God, Humanity, and Pantheism
by Henry and David Thomas
Adapted from Living Biographies of Great Philosophers (Spinoza) by Henry and Dana Lee Thomas. Copyright 1941 by Doubleday & Company, Inc. Reprinted by permission of the publisher.
The Nature of God
God is not above us, but within us. Body and mind and spirit are but three aspects of a single reality. The visible world is the body of God, the thought that contemplates it is God’s mind, and the energy that moves it is God’s spirit. God, in other words, is the infinite substance, idea and motion of the world. God is the world. Every blade of grass, every cloud of earth, every unfolding flower, every living creature, however lowly, partakes alike of divine essence. The most magnificent constellation in the heavens and the poorest beggar on earth are equally important syllables in the poem of life.
Every human body, therefore, is part of God’s mind. Let us not, however, confuse our own puny intelligence with the infinite intelligence of God. The world is governed not in accordance with our individual desires but in accordance with God’s allcomprehending plan. The story that God has woven into the drama of life is beyond our understanding.
It is not for us to pass judgment upon the world, since it has not been made for our benefit. It is as logical to believe that the world was made for people to enjoy as it would be to believe that hands and feet were made for mosquitoes to bite or that noses were made for spectacles to rest upon. The human individual, the human race, is but a small part in the infinite plan of god. The entire earth is but a microscopic cell in God’s body.
But we must be careful, in speaking of God, not to ascribe to the Divine a human form or human emotions. God is not a capricious overseer who sits in heaven and who is swayed by our prayers to help us or by the prayers of our enemies to injure us. What seems good or bad to us as individuals is of no concern. For though our mind is a part of God’s mind, it is only a microscopic part. All things, to be sure, partake of the intelligence of God. But in this world there are different grades of intelligence. The mind of a tree, for example, has very little in common with the mind of a dog; the mind of a dog has very little in common with the mind of the average human; and the mind of the average human has very little in common with the mind of a Socrates or a Shakespeare or an Einstein. But even the mind of Einstein as compared to God is like the mind of a tree as compared to Einstein.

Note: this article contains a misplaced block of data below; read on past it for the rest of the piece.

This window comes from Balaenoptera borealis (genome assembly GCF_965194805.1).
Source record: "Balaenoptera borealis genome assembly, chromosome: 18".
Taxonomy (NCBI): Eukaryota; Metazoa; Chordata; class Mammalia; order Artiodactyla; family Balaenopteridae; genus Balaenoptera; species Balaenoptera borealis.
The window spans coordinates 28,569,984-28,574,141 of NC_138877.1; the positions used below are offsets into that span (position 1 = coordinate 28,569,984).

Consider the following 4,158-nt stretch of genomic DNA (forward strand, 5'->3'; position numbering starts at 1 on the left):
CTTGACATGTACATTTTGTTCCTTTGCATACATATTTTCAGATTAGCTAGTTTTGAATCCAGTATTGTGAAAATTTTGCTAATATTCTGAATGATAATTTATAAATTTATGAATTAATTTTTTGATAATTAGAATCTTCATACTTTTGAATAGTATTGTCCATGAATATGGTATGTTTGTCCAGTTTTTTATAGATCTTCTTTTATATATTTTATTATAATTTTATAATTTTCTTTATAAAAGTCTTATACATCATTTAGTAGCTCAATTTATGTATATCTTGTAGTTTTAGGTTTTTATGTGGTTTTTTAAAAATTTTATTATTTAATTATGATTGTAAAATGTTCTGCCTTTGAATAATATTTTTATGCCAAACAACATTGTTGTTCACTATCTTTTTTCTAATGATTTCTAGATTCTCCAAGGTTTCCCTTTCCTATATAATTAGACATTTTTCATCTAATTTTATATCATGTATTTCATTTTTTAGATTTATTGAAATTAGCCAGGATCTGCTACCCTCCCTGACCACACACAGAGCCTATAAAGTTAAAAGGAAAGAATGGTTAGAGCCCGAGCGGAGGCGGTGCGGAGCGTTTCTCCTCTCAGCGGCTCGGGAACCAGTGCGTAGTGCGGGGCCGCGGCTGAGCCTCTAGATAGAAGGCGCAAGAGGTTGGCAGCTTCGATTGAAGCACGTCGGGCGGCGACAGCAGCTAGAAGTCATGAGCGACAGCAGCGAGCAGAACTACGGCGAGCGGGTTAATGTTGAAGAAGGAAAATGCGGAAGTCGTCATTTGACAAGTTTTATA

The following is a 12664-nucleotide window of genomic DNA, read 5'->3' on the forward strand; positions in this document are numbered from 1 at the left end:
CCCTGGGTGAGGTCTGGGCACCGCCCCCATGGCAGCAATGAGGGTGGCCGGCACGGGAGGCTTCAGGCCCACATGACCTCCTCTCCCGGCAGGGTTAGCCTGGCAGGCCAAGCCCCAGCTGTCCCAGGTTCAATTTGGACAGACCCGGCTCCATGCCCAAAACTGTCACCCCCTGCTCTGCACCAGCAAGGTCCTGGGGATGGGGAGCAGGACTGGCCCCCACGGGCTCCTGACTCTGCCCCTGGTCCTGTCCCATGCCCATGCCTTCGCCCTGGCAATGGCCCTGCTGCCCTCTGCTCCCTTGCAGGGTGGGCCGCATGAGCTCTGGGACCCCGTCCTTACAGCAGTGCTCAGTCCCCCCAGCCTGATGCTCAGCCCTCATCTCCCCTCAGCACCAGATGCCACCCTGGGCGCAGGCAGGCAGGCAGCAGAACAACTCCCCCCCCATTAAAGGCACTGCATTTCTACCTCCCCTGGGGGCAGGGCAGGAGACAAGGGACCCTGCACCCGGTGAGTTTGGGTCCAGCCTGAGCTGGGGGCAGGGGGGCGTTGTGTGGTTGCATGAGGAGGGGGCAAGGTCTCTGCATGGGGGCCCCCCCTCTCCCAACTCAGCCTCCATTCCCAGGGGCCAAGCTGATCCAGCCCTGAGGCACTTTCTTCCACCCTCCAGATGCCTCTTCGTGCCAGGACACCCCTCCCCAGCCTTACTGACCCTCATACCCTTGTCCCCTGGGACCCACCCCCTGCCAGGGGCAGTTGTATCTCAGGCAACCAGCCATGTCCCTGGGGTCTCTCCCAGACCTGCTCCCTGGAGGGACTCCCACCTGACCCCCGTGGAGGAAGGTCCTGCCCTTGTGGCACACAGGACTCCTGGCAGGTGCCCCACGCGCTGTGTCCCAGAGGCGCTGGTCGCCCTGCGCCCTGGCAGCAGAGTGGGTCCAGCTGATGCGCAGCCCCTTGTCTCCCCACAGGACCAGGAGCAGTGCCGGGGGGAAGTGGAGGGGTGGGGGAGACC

The Symphony of God
The world may be compared to a symphony, in which every one of us is a note. Taken by itself, each note is nothing, but as a contributing part of the symphony, it is everything. Even the so-called “failures” in life are important in the summary of the whole. Suppose, to return to our symphony, the composer puts in a note and then strikes it down again in order to insert something that will be more harmonious in that particular passage. The note that has been written down and then rubbed out has been necessary and important in the composer’s thought while perfecting the symphony.
In like manner, no human life, however short or unhappy, has been in vain. Each of us is an essential thread in the infinite tapestry of life, a significant note in the symphony of God, a contributory stroke of the brush in the painting of god – in a word, an intimate part of God.
God is the Universe
God, then, is the universe. The stars, the planets, the trees, the flowers, the oceans, the mountains the clouds – these are
the body of God. The spirit that gives them shape and color and motion and beauty is the mind of God. Every human body is part of God’s body and every human mind is part of God’s mind. This philosophical doctrine is called Pantheism, from the Greek words pan (the whole, or everything) and theos (God).
The Ethics of Pantheism
This doctrine of Pantheism is more than a mere theory. It has tremendous practical and ethical implications. For if all humanity is one body and one soul, it follows that people cannot hurt others without hurting themselves. To do an injury to your neighbor is to cut off your own finger or to pluck out your own eye.
The happiness of each of us depends upon the well-being of the whole body of human kind and all living things. For the human race, like every human being, is a united living organism. And all living things, human and non-human alike, are united and interdependent. We are more than merely “brothers of a single human family under the fatherhood of God” as it has been expressed in the past. We are instead, members of a single human entity, and members of a global biosphere, which in turn is an integral part of the divine essence of God.
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